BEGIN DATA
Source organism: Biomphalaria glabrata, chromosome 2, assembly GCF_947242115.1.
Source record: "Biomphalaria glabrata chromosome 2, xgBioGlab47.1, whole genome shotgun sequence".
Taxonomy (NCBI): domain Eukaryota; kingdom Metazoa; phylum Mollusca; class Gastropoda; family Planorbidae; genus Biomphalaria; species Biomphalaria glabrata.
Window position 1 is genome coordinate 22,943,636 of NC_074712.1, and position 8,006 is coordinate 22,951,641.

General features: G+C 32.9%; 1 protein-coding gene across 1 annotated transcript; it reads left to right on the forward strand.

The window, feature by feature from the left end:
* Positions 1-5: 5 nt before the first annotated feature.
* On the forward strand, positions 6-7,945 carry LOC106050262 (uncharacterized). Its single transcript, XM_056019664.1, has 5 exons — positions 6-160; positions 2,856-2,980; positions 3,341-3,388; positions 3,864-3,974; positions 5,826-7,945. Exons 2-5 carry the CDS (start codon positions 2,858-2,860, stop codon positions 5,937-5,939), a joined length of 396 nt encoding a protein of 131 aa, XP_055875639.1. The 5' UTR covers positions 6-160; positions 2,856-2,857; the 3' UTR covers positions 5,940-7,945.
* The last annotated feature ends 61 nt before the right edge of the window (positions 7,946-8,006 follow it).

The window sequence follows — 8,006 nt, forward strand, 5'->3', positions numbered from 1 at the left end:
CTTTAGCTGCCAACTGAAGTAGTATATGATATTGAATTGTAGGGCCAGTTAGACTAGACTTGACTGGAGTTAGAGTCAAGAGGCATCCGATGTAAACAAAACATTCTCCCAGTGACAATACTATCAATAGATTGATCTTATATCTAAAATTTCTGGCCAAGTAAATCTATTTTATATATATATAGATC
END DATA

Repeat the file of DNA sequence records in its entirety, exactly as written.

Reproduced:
Source organism: Biomphalaria glabrata, chromosome 2, assembly GCF_947242115.1.
Source record: "Biomphalaria glabrata chromosome 2, xgBioGlab47.1, whole genome shotgun sequence".
Taxonomy (NCBI): domain Eukaryota; kingdom Metazoa; phylum Mollusca; class Gastropoda; family Planorbidae; genus Biomphalaria; species Biomphalaria glabrata.
Window position 1 is genome coordinate 22,943,636 of NC_074712.1, and position 8,006 is coordinate 22,951,641.

General features: G+C 32.9%; 1 protein-coding gene across 1 annotated transcript; it reads left to right on the forward strand.

The window, feature by feature from the left end:
* Positions 1-5: 5 nt before the first annotated feature.
* On the forward strand, positions 6-7,945 carry LOC106050262 (uncharacterized). Its single transcript, XM_056019664.1, has 5 exons — positions 6-160; positions 2,856-2,980; positions 3,341-3,388; positions 3,864-3,974; positions 5,826-7,945. Exons 2-5 carry the CDS (start codon positions 2,858-2,860, stop codon positions 5,937-5,939), a joined length of 396 nt encoding a protein of 131 aa, XP_055875639.1. The 5' UTR covers positions 6-160; positions 2,856-2,857; the 3' UTR covers positions 5,940-7,945.
* The last annotated feature ends 61 nt before the right edge of the window (positions 7,946-8,006 follow it).

The window sequence follows — 8,006 nt, forward strand, 5'->3', positions numbered from 1 at the left end:
CTTTAGCTGCCAACTGAAGTAGTATATGATATTGAATTGTAGGGCCAGTTAGACTAGACTTGACTGGAGTTAGAGTCAAGAGGCATCCGATGTAAACAAAACATTCTCCCAGTGACAATACTATCAATAGATTGATCTTATATCTAAAATTTCTGGCCAAGTAAATCTATTTTATATATATATAGATC